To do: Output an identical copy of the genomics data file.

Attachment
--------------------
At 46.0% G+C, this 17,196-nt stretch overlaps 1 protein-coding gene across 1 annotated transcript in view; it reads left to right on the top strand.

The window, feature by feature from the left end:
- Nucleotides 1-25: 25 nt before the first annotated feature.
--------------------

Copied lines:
At 46.0% G+C, this 17,196-nt stretch overlaps 1 protein-coding gene across 1 annotated transcript in view; it reads left to right on the top strand.

The window, feature by feature from the left end:
- Nucleotides 1-25: 25 nt before the first annotated feature.